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Penn State’s Tyler Elsdon Commands Heightened Role In Place Of Previous Linebacker Staples

For almost the entirety of its storied history, Penn State’s middle linebackers have proven to be one of the most sought-after and sanctified positions within the confines of the Lasch Building.  

Typically, the back end of Nittany Lions’ feared front seven possesses several groomed up-and-comers prepped to immediately replace esteemed linebackers who commanded the defense for prolonged stints. However, following the departures of Ellis Brooks and Jesse Luketa, James Franklin has yet to find a standalone centerpiece to man the linebacking corps in arguably its most important spot.

Now, with both Brooks and Luketa ready to pursue opportunities at the next level in the NFL, first-year defensive coordinator Manny Diaz is tasked with evaluating a staunch competition for the next middle linebacker. Without a clear-cut favorite set to be instantly plugged in the middle between Curtis Jacobs and Jonathan Sutherland, redshirt sophomore Tyler Elsdon has emerged as a vicarious and vocal leader in his third campaign with the program.

Although the Pennsylvania product has put on 13 pounds while also trimming his body fat percentage in half in less than three offseasons with the team, his progression into becoming a viable option on defense hasn’t always been as concrete.

Prior to ending up at Penn State, Elsdon proved to be a dominant force for North Schuylkill High School — a small, remote district located about 100 miles east of State College. With about 150 students per graduating class, Elsdon’s previous ways of torching the third-smallest athletic classification in Pennsylvania paled in comparison to the prototypical forces he’d ultimately square off against across the Big Ten.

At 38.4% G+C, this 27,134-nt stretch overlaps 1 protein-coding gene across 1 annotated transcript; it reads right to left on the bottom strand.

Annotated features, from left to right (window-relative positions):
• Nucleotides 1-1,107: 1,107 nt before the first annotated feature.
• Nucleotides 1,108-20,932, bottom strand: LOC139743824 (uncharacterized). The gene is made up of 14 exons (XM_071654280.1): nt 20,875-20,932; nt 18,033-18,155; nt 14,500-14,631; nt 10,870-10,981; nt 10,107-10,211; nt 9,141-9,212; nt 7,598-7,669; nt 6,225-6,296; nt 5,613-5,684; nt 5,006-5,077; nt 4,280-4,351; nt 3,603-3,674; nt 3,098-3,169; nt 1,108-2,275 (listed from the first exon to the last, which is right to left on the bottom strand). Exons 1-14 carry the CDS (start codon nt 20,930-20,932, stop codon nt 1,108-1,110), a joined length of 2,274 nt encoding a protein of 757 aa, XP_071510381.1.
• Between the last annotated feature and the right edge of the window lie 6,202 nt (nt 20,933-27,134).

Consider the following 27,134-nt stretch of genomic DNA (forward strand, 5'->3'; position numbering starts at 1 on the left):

“I’m from a small high school in PA, and I think that was probably the biggest factor of my transition when I got here,” Elsdon said. “I didn’t see a lot of competition. I played a lot of tough teams, just maybe not the level of competition you’d see [at Penn State]. So, through those first two years, there was a lot of learning.”

Through two seasons of output, Elsdon has appeared in 13 contests, but over that span, the sophomore produced only 12 total tackles in limited action. Despite his minimal production on the gridiron so far, the former three-star recruit’s growth under the Nittany Lions blue-chip heavy linebacker core has paid dividends, with the rewards beginning to come into fruition this spring.

“I feel like myself again on the football field, which is huge,” Elsdon said. “I get to be confident, and I feel more confident. It’s been a process, [but] the coaches have been very awesome throughout the whole process [by] showing me love and showing me a lot of support.”

Aside from the Nittany Lions’ comprehensive defensive staff, Elsdon has received an added level of encouragement from Brooks and Luketa, even throughout their preparation ahead of the upcoming NFL Draft. Over the course of their careers, both former four stars combined for 381 tackles, 26.5 hits for a loss, and six sacks as two of the premier defenders in the Big Ten.

With the combination of experience and production under the belts of the two former Nittany Lions, Elsdon feels as though it’s his duty to pick the minds of both linebackers who were vital in orchestrating Brent Pry’s successful unit a season ago. By following the framework set by Brooks specifically, the Pennsylvania native believes that his transition into a more prominent role will be more seamless than incohesive with the rest of the defensive.

“Any questions I’ve had, [Brooks and Luketa] would sit down with me, talk things out, explain them on a player-to-player level, and just kind of help me develop,” Elsdon said. “They’re always pushing me past my limits, and even today, if I have questions, I can still reach out to them. Sometimes, they reach out to me just to see how I’m doing, and they are extremely good guys. They’re Penn State guys, and they just want what’s best for the team.”